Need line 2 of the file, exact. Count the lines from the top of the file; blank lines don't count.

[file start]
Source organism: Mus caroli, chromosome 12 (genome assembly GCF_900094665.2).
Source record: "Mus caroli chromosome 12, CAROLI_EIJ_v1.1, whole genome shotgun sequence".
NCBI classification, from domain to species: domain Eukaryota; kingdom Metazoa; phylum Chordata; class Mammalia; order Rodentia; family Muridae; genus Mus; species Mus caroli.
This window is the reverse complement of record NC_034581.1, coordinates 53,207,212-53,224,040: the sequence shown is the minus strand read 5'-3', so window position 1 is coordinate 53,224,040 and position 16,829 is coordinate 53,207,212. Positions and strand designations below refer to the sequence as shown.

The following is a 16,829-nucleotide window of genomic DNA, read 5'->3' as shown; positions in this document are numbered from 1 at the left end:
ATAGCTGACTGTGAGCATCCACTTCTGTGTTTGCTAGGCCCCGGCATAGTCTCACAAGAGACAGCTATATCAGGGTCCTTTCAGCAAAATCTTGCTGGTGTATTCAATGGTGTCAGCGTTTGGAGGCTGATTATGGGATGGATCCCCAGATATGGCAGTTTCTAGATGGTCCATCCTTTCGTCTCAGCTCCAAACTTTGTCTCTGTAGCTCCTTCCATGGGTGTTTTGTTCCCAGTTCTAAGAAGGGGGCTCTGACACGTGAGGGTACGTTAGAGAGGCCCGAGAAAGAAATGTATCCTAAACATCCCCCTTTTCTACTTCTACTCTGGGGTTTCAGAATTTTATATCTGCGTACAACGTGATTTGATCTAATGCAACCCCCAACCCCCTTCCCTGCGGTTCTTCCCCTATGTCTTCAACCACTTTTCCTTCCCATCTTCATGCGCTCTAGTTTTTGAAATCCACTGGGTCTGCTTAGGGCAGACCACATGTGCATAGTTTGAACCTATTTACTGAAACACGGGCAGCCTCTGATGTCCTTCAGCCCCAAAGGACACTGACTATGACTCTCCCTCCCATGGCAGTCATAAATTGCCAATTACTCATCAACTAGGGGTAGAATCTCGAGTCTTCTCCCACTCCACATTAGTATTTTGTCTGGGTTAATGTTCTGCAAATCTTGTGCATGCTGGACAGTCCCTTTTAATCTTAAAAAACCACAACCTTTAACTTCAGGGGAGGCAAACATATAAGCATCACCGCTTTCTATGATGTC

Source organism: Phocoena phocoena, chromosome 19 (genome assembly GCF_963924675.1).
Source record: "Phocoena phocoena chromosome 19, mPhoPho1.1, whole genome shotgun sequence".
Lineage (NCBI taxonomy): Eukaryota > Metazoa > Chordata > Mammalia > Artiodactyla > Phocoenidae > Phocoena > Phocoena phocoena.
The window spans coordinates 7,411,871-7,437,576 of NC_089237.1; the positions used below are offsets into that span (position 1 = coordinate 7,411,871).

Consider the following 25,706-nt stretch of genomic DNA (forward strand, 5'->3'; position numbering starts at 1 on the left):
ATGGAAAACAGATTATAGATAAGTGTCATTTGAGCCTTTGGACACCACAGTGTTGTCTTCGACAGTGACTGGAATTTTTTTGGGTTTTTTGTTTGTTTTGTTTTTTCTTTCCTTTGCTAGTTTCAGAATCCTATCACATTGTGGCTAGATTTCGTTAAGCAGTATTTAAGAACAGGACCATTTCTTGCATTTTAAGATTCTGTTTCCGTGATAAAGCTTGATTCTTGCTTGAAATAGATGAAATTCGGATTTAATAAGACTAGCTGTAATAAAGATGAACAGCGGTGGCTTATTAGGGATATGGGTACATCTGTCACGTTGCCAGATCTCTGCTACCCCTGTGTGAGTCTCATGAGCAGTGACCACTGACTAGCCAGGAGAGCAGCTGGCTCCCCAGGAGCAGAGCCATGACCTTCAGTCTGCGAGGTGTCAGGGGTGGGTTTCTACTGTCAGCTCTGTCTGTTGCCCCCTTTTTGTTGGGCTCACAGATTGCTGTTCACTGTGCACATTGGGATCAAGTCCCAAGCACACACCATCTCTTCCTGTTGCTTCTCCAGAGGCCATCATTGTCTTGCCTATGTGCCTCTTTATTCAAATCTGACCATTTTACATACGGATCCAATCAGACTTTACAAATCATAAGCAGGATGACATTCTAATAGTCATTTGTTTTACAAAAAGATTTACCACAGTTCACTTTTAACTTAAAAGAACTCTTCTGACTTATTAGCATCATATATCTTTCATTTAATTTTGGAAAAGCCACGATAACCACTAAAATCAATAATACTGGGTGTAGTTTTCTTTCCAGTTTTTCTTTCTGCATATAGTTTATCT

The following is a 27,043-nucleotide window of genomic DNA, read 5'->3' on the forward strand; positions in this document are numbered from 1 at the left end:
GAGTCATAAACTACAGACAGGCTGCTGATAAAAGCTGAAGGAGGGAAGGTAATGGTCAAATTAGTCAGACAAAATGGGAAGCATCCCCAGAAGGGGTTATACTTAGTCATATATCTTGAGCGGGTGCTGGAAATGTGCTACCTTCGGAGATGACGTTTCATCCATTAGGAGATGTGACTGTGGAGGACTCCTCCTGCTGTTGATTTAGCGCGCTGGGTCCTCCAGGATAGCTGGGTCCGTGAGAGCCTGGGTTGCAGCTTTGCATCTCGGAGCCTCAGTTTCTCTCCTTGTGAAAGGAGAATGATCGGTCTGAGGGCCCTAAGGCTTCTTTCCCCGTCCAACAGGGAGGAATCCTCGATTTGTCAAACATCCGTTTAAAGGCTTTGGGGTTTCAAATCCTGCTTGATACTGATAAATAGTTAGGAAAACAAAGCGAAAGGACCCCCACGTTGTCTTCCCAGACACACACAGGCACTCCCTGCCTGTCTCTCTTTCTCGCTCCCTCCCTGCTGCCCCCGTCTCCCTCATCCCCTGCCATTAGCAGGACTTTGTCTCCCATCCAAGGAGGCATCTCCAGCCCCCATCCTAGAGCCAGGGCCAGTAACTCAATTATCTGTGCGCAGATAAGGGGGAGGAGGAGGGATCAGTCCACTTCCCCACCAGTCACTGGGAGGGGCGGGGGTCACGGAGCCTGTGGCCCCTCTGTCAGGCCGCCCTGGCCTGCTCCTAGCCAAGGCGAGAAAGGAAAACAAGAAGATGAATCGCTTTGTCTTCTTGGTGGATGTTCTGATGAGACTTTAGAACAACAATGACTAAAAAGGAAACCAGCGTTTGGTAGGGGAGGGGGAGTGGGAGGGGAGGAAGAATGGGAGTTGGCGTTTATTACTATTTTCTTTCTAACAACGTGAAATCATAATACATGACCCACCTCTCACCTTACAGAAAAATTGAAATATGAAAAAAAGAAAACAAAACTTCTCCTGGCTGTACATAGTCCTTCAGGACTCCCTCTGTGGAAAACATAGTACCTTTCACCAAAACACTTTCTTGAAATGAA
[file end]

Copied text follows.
Source record: "Mus caroli chromosome 12, CAROLI_EIJ_v1.1, whole genome shotgun sequence".